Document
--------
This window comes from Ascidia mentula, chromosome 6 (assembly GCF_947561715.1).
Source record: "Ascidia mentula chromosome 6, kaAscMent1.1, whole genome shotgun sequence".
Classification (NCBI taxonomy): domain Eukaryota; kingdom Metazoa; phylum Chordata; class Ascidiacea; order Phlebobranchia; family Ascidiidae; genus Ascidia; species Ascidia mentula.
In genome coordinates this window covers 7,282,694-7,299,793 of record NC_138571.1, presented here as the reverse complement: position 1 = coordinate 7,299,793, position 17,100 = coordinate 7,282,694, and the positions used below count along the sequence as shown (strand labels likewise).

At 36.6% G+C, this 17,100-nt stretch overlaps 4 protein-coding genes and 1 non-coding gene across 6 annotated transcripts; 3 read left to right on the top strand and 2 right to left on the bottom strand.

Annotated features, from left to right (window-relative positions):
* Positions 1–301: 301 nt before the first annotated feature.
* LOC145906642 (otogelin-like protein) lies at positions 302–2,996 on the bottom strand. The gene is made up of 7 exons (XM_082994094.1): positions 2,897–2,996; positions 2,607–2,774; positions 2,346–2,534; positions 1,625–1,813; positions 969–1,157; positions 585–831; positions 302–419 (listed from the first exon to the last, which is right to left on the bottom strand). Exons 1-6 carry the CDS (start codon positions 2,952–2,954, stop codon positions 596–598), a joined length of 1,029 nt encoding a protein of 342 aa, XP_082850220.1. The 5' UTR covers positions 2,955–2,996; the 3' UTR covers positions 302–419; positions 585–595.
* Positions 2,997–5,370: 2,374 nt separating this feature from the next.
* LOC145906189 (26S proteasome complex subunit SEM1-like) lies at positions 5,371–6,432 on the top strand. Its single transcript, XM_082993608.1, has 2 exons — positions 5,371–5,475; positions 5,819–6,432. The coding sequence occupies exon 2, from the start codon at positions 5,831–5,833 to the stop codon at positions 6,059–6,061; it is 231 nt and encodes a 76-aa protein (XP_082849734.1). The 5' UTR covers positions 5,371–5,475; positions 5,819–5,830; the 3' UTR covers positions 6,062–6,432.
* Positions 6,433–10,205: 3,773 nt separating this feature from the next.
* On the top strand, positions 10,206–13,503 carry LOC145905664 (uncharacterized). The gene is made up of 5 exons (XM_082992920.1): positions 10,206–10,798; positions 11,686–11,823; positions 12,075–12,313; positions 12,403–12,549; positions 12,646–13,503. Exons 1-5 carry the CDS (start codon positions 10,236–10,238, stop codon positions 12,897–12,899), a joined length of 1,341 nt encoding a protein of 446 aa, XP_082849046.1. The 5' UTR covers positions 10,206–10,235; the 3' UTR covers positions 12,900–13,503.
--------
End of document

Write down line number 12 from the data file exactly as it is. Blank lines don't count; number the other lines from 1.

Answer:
* On the top strand, positions 10,206–13,503 carry LOC145905664 (uncharacterized). The gene is made up of 5 exons (XM_082992920.1): positions 10,206–10,798; positions 11,686–11,823; positions 12,075–12,313; positions 12,403–12,549; positions 12,646–13,503. Exons 1-5 carry the CDS (start codon positions 10,236–10,238, stop codon positions 12,897–12,899), a joined length of 1,341 nt encoding a protein of 446 aa, XP_082849046.1. The 5' UTR covers positions 10,206–10,235; the 3' UTR covers positions 12,900–13,503.